From a designer’s perspective, the rooms are both whimsical and highly imaginative. Each one is unique, with name and décor based on a specific novelist or poet. There are three price ranges available, starting with “Novels”, four rooms which are all fabulous in their own right, but are the only options that don’t offer an ocean view. Thirteen “Best Sellers” compose the next tier of rooms. You can finish up your manuscript at the functional desk furnished in Hemingway, relax in the calming ambiance of Jane Austen, celebrate your inner child with Dr. Seuss, or channel Blanche Dubois in gauzy Tennessee Williams. If you’re feeling melancholic or macabre, check out the Edgar Allen Poe themed boudoir, complete with black wallpaper, a pendulum hanging over the curtained bed, and a stuffed raven on the mantle. To really treat yourself though, try one of the “Classics”. These three rooms are the largest the hotel offers, and are all equipped with fireplaces and private oceanfront decks. Mark Twain is a Southern-style, masculine retreat; Agatha Christie is plush and inviting (and has clues from her many novels hidden throughout the room). Colette (which was the nom de plume of French novelist Sidonie-Gabrielle Colette) is probably the most romantic retreat that Silvia Beach offers, based on French provincial style, with lush tulle draping the walls and an idyllic window chaise facing the water. The last time I stayed there, my roommate was a fuzzy little fellow, aptly named Dickens, who showed up at my door five minutes after I arrived and sat in my lap for three days while I read. I found it particularly endearing because of Colette’s known fondness for cats, which is a predilection included in the room decor (it should be noted, that although there are a number of “regulars” of the feline persuasion who occasionally stroll through the lobby and gift shop, this isn’t, strictly speaking, a pet-friendly hotel). All of the rooms furnish some – if not all – of the namesake author’s works, as well as journals overflowing with the ruminations of past guests and blank pages for you to fill, if you so choose.
Prices range from $70 to $193 a night for double occupancy (single is $10 less), which is about the best deal you’ll find for a beachfront hotel anywhere along the Oregon Coast, even in places like the Ramada and Red Lion. They also have a hostel-style bunk room with sleeping space for eight on the top floor, which (last I was there) was $35 a night to stay in, and included the gourmet breakfast. These beds aren’t advertised on the website, and, as far as I know, are on a first come, first serve basis. They’re such a well-kept secret that your chances are probably pretty good on finding space, depending on how many people you’re travelling with. Although there’s no marked age limit in their policies, the management does suggest that the hotel isn’t an appropriate place for very young children, as most of the guests are there to relax and enjoy an uncommonly quiet vacation.
Sharing the third floor with the bunk room is a windowed, oceanfront library, complete with the requisite squishy arm chairs, floor cushions and jigsaw puzzles. Tea, coffee, cider and cocoa are always available, and hot spiced wine is served each night at 10:00.
The restaurant, Table of Contents, is on the bottom floor, right on the bluff. Breakfast is included in your room price and is truly superb, with a rotating menu of hot dishes (think savory crepes, apricot pancakes and Italian frittatas) and a large selection of fruits, breads, pastries and hot and cold beverages. Their dinners are served in courses around tables of eight and are a fusion of all the best parts of Pacific Northwest cuisine. The menu changes nightly, so you never quite know what to expect, but trust me, it’s always fantastic. If you happen to be passing through the area, but don’t have the time to stay awhile, the restaurant is open to the public as well. Dinner isn’t included in the room price as a guest, but in my opinion is well worth the added expense.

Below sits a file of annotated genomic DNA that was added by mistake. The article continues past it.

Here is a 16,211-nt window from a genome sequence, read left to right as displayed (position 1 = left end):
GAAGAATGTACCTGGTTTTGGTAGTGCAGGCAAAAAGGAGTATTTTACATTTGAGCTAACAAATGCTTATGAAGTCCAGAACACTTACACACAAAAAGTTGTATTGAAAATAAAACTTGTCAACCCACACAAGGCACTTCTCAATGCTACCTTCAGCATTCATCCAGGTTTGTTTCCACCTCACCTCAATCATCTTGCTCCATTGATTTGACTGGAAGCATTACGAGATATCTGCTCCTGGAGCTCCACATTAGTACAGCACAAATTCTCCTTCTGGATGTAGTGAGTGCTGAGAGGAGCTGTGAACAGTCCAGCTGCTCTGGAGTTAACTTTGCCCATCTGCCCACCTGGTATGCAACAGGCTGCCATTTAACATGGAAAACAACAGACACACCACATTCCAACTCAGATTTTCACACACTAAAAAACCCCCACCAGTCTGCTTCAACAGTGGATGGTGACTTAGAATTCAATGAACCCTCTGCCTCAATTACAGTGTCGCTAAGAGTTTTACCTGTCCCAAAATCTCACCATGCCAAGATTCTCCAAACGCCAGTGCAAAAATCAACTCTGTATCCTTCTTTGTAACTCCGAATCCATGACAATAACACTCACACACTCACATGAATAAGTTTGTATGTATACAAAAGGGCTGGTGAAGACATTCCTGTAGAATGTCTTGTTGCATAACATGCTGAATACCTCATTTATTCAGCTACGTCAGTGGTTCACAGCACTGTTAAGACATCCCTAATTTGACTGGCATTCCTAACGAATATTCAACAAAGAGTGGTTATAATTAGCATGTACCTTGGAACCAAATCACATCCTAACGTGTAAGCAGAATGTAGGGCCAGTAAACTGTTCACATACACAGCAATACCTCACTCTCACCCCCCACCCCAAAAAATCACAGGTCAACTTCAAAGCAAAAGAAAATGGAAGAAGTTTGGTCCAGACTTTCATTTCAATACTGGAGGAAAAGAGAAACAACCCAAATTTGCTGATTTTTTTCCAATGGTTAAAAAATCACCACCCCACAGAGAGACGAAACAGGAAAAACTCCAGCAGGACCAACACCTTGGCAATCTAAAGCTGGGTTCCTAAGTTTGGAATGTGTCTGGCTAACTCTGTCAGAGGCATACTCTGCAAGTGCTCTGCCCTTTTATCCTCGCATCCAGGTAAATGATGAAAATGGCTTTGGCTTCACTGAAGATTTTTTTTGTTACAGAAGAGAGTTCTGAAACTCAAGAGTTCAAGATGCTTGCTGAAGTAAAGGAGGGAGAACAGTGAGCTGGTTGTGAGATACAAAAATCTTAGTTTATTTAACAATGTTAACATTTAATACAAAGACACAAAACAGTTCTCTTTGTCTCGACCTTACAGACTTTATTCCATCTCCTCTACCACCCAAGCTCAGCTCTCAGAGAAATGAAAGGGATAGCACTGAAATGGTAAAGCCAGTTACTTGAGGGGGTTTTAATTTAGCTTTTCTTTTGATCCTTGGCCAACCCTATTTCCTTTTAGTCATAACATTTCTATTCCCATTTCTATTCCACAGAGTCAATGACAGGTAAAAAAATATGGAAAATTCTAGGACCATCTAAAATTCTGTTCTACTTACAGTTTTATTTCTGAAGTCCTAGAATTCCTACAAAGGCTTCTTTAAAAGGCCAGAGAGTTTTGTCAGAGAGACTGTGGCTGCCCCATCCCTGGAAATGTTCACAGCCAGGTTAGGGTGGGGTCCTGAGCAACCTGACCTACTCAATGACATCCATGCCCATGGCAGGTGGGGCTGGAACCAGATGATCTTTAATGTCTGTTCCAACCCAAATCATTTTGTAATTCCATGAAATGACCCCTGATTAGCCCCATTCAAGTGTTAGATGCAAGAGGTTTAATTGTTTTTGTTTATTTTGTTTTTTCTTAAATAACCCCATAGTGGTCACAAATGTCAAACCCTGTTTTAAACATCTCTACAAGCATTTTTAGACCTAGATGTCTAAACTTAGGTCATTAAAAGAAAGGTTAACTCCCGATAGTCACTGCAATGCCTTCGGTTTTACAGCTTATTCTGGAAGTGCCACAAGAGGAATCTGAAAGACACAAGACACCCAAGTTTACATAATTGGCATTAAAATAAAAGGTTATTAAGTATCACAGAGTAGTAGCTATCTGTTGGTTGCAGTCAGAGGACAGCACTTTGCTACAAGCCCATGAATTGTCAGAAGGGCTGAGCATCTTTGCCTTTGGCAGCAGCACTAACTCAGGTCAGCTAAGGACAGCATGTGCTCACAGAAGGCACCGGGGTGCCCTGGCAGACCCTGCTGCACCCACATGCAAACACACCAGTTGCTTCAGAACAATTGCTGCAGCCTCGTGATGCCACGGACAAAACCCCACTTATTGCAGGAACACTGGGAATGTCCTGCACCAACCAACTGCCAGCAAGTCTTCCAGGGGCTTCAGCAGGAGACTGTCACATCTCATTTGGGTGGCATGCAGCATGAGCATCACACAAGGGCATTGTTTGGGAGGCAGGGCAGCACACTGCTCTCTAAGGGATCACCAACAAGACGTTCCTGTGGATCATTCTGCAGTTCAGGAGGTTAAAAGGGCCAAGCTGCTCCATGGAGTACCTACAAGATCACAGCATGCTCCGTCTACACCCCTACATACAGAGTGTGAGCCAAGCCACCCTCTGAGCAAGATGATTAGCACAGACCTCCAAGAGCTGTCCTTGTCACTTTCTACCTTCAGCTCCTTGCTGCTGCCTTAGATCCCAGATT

If you live in or happen to be visiting Portland, Goody Cable also owns the Rimsky-Korsakoffee House, a dessert restaurant in an old Victorian on SE 12th and Alder. Stop by sometime to sip the excellent espresso and listen to the live classical music they offer there nightly.
(photos by Lashier)
Friday, January 9, 2009
For some reason, I always tend to do the bulk of my spring cleaning during the winter months. It may have to do with the desire to get myself out of doors and into my garden as soon as the thaw hits, or it may be related to breaking the cycle of winter doldrums by involving myself in some productive home-related action. Regardless, there are a few things that I do to simplify and streamline my organization projects, both at home and with my clients. Here are a couple of tips, for those of you who want to get a head start on your seasonal purge:
Try to work on one room or task at a time, as any more than that can get overwhelming, and may encourage you to leave the project unfinished. First, categorize your belongings into five groups:
· Indispensible - All the things are part of your ever day routine, (like car keys).
· Enjoyable - Normally decorative pieces, this category would also include things like photographs and jewelry.
· Borrowed - Things on loan from friends, family or work.
· Irritating - Junk mail, laundry, old magazines, et cetera
· Junk - Things that are unarguably garbage. I always start this process with both trash and recycling bags on-hand, so that the “junk” pile can be immediately disposed of.
Once you’ve categorized your belongings, you’re ready to start the next steps:
· Throw away, recycle or compost the junk piles.
· Deal with the irritating stuff. Recycle the junk mail, wash the laundry, and file any papers that you might need in the future. If you don’t have a filing system set up, buy some manila envelopes, and group papers in them by category. Then box them up, or put them in a drawer or on a shelf—- just make sure that they’re out of your space. This may be the longest part of the process, but you’ll feel immeasurably better when you get it done.
· Return borrowed and rented items, and donate unwanted items to a local charity. Check out http://www.freecycle.org/ for a great place to pass on unwanted possessions.
· Your indispensible items need to be easily accessible. The best way of dealing with this issue is to create a system that you stick to. Keys can go on a hook by your entryway, remote controls in a basket on the coffee table and laundry in a hamper near your washing machine. You may want to make a list to post on your refrigerator of items that you’ve borrowed from or lent to friends.
· Your favorite things deserve special places where they can go. Put your jewelry in a padded box, buy inexpensive frames for cherished photographs, and arrange your art and treasured belongings in places where you and your guests will see and enjoy them.
For down and dirty scrubbing, try all natural Biokleen or Mrs. Meyers products.
And if you’re in the Portland area and need a little assistance with your environmentally friendly cleaning regime, be sure to give Jessica at Brighter Days House Cleaning Services a call. You can visit their website here.
Welcome to the Thrive blog!
Thank you for joining me!